Statement by Permanent Representative Ambassador Mona Juul on the Organization for Security and Cooperation in Europe (OSCE), 14 March 2022.


Let me start by warmly welcoming chairperson-in-office Mr. Rau to the Security Council, and thank him for his briefing on behalf of the OSCE. I thank him also for his personal initiatives to reinvigorate the OSCE as a platform for dialogue on issues of European security. I thank also to USG DiCarlo for her briefing.

With an inclusive mandate and participation, the OSCE has a rich toolbox for increasing transparency, building trust, and reducing tensions. Using the organization’s full potential to solve the crises of today is essential- but the necessary political will will also be required.


We commend the OSCE for now turning the focus of its work in Ukraine towards mitigating the growing humanitarian crisis.

Good use should be made of the OSCEs Special Monitoring Mission to Ukraine (or SMMs) national staff on the ground, the OSCE premises, its fleet of vehicles, and the SMMs long experience as an intermediary facilitating localised ceasefires. The OSCE can also provide valuable competence on border management and human trafficking.

And we again reiterate our condemnation of Russia’s illegal and unprovoked military aggression against Ukraine. That makes this expertise again necessary in Europe.

The Russian aggression is a serious violation of international law and Ukraine’s sovereignty and territorial integrity. We reiterate our call on the Russian Federation to immediately withdraw its forces from Ukrainian territory, and cease all threats and military actions.

Russia’s warfare in urban and populated areas, and the use of heavy explosive weapons, is causing terrible, long-term harm to civilians. Russia must fulfil its obligations to protect civilians, including children, and civilian infrastructure.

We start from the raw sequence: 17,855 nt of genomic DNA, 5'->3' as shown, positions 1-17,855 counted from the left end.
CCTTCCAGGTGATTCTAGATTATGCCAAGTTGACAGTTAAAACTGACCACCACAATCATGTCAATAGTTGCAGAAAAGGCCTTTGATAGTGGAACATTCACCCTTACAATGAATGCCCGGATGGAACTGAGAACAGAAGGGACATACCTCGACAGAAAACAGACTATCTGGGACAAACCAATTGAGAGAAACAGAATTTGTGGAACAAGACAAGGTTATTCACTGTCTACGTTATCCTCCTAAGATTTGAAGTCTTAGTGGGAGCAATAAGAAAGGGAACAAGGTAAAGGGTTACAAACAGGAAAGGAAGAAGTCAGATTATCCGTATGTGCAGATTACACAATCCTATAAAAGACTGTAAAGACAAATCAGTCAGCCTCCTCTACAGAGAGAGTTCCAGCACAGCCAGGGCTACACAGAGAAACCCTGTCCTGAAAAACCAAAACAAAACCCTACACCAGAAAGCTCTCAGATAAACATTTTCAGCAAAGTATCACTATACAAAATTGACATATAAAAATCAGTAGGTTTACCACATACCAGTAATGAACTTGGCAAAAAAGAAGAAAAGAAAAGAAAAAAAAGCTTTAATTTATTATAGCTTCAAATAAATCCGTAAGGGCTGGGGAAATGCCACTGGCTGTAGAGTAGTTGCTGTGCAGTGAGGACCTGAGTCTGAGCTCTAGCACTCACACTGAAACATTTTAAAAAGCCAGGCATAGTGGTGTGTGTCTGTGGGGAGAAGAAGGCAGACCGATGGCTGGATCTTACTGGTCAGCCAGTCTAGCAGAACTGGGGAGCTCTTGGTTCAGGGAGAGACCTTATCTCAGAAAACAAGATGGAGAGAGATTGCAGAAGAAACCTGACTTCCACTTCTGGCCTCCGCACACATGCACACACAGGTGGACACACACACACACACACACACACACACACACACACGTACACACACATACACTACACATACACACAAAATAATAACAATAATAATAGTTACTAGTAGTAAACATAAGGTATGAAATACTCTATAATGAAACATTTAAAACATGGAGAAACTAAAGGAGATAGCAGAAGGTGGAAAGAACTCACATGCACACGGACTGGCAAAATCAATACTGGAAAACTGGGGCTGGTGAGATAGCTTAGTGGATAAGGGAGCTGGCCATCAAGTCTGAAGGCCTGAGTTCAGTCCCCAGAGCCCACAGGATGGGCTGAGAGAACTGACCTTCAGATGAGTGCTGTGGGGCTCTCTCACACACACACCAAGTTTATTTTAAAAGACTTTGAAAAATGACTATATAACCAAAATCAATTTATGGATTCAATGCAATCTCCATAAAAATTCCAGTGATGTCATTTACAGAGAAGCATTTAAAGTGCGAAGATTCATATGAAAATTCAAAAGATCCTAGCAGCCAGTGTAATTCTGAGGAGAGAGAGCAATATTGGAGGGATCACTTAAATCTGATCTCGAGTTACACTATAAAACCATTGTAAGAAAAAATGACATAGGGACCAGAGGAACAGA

We are appalled by the lack of respect for international humanitarian law, and the worsening humanitarian crisis across Ukraine, for which Russia alone bears the sole responsibility.

Humanitarian actors in Ukraine must be allowed to stay and deliver.

In addition, we are concerned about the steadily increasing strain on neighbouring countries as people flee the fighting.

Nevertheless, let me use this opportunity to commend Poland, the Polish people, and other OSCE neighbours on their response to the humanitarian crisis. The warm welcome and the protection you offer all refugees is a strong symbol of international solidarity.


While the crisis in Ukraine requires most of our attention currently, Minister Rau has stated that a broad priority for their chairmanship is contributing to finding peaceful solutions also to regional and protracted conflicts.

The OSCE continues to support reconciliation and conflict prevention efforts in other parts of the region, such as the South Caucasus, Moldova, the Western Balkans, and Central Asia.

The field missions, the autonomous institutions, and the secretariat are important assets unique to the OSCE that we must continue to recognise and support.


Both the UN and the OSCE share a vision. Our common duty is to work to strengthen security at the regional level, to end violent conflict, and ensure that human rights, democracy, rule of law, and gender equality can be enjoyed by all.

In closing, especially in this current unstable European climate let me underline Norway’s strong support to the important role of the OSCE in promoting stability, peace, and democracy for more than a billion people.